A quick-and-dirty E-text. This abridgment is just a little bit more than half of the original (available here). I’ve silently corrected some typos. The paragraph numbers are my own.
 That the subsequent letters were written by a tender father, in a declining state of health, for the instruction of his daughters, and not intended for the public, is a circumstance which will recommend them to every one who considers them in the light of admonition and advice. In such domestic intercourse, no sacrifices are made to prejudices, to customs, to fashionable opinions. Paternal love, paternal care, speak their genuine sentiments, undisguised and unrestrained. A father’s zeal for his daughters’ improvement, in whatever can make a woman amiable, with a father’s quick apprehension of the dangers that too often arise, even from the attainment of that very point suggest his admonitions, and render him attentive to a thousand little graces and little decorums, which would escape the nicest moralist who should undertake the subject on uninterested speculation. Every faculty is on the alarm, when the objects of such tender affection are concerned.
 In the writer of these letters paternal tenderness and vigilance were doubled, as he was at that time sole parent, death having before deprived the young ladies of their excellent mother. His own precarious state of health inspired him with the most tender solicitude for their future welfare; and though he might have concluded that the impression made by his instruction and uniform example could never be effaced from the memory of his children, yet his anxiety for their orphan condition suggested to him this method of continuing to them those advantages.
 The Editor is encouraged to offer this treatise to the public, by the very favourable reception which the rest of his father’s works have met with. The comparative view of the state of man and other animals, and the essay on the office and duties of a physician, have been very generally read; and, if he is not deceived by the partiality of his friends, he has reason to believe they have met with general approbation.
 In some of those tracts the author’s object was to improve the taste and understanding of his reader; in others, to mend his heart; in others to point out to him the proper use of philosophy, by shewing its application to the duties of common life. In all his writings his chief view was the good of his fellow creatures; and as those among his friends, in whose taste and judgment he most confided, think the publication of this work will contribute to that general design, and at the same time do honor to his memory, the editor can no longer hesitate to comply with their advice in communicating it to the public.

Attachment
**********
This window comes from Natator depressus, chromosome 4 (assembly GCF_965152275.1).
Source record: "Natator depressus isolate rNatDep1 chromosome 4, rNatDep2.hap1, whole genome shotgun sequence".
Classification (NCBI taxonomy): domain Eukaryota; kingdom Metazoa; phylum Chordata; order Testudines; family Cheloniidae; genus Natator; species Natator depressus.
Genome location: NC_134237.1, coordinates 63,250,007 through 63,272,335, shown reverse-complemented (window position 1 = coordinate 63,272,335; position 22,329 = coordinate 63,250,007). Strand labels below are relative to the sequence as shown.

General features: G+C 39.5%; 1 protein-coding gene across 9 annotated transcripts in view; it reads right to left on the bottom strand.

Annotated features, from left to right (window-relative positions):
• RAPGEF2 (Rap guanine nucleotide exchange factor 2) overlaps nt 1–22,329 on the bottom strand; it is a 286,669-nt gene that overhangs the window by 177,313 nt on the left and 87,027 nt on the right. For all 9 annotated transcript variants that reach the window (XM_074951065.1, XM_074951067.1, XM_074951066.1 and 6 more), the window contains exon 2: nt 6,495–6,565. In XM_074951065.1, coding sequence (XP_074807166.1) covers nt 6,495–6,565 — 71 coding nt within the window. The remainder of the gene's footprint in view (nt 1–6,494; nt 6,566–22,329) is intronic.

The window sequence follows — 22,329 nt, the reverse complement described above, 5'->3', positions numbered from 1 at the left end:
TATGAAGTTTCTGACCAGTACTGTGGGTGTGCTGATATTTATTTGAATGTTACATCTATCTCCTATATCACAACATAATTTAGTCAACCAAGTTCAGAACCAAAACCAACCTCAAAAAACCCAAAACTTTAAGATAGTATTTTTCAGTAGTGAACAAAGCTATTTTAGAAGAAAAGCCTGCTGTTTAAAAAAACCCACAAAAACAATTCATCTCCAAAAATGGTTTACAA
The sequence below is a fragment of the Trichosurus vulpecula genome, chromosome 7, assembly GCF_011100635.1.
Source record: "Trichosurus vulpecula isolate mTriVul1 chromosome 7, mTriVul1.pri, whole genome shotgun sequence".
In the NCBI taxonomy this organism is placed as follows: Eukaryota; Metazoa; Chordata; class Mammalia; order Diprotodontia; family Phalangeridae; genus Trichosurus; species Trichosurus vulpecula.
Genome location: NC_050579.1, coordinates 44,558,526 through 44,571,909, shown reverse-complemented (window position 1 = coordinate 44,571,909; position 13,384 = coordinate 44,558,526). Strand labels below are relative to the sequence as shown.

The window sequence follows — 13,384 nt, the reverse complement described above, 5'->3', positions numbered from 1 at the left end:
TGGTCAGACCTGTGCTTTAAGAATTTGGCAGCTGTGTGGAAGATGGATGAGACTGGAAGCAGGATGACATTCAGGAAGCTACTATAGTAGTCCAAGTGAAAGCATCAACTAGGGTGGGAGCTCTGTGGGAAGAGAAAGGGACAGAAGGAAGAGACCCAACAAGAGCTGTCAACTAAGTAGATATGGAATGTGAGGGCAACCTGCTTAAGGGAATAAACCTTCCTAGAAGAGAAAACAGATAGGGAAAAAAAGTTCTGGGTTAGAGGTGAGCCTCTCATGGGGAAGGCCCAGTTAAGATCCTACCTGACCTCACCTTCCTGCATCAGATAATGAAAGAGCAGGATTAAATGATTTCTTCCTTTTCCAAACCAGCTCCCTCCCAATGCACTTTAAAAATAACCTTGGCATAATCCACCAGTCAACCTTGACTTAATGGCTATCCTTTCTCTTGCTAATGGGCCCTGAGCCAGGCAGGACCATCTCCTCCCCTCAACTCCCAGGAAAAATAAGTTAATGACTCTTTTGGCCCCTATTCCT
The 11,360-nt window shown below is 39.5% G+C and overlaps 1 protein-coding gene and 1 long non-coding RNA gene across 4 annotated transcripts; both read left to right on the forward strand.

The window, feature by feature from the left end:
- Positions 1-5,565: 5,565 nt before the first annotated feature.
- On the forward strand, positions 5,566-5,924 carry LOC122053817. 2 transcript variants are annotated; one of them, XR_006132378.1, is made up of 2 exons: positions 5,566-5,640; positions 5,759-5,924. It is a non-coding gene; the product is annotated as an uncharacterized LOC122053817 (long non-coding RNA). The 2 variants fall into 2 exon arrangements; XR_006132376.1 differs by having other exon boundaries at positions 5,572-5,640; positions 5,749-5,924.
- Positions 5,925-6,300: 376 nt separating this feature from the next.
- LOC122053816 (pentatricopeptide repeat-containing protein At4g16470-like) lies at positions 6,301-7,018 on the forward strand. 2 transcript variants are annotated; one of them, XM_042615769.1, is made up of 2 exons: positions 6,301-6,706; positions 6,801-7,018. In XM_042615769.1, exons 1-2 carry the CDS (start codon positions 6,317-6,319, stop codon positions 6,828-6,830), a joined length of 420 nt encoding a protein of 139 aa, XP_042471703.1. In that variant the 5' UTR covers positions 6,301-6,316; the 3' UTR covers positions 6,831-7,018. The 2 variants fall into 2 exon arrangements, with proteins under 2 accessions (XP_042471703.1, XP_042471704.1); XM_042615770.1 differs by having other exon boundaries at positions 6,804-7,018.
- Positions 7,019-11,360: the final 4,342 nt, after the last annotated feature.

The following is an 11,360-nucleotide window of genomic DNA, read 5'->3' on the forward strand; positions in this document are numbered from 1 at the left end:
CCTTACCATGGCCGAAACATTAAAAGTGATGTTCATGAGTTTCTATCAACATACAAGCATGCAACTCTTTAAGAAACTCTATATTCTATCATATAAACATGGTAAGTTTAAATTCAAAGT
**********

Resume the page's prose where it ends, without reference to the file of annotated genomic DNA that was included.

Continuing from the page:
My Dear Girls,
 You had the misfortune to be deprived of your mother, at a time of life when you were insensible of your loss, and could receive little benefit, either from her instruction, or her example. Before this comes to your hands, you will likewise have lost your father.
 I have had many melancholy reflections on the forlorn and helpless situation you must be in, if it should please God to remove me from you, before you arrive at that period of life, when you will be able to think and act for yourselves. I know mankind too well. I know their falsehoods, their dissipations, their coldness to all the duties of friendship and humanity. I know the little attention paid to helpless infancy. You will meet with few friends disinterested enough to do you good offices, when you are incapable of making them any return, by contributing to their interest, or their pleasure, or even to the gratification of their vanity.
 I have been supported. under the gloom naturally arising from these reflections, by a reliance on the goodness of that providence which hath hitherto preserved you, and given me the most pleasing prospect of the goodness of your dispositions; and by the secret hope that your mother’s virtues will entail a blessing on her children.
 The anxiety I have for your happiness has made me resolve to throw together my sentiments relating to your future conduct in life. If I live for some years, you will receive them with much greater advantage, suited to your different geniuses and dispositions. If I die sooner, you must receive them in this very imperfect manner — the last proof of my affection.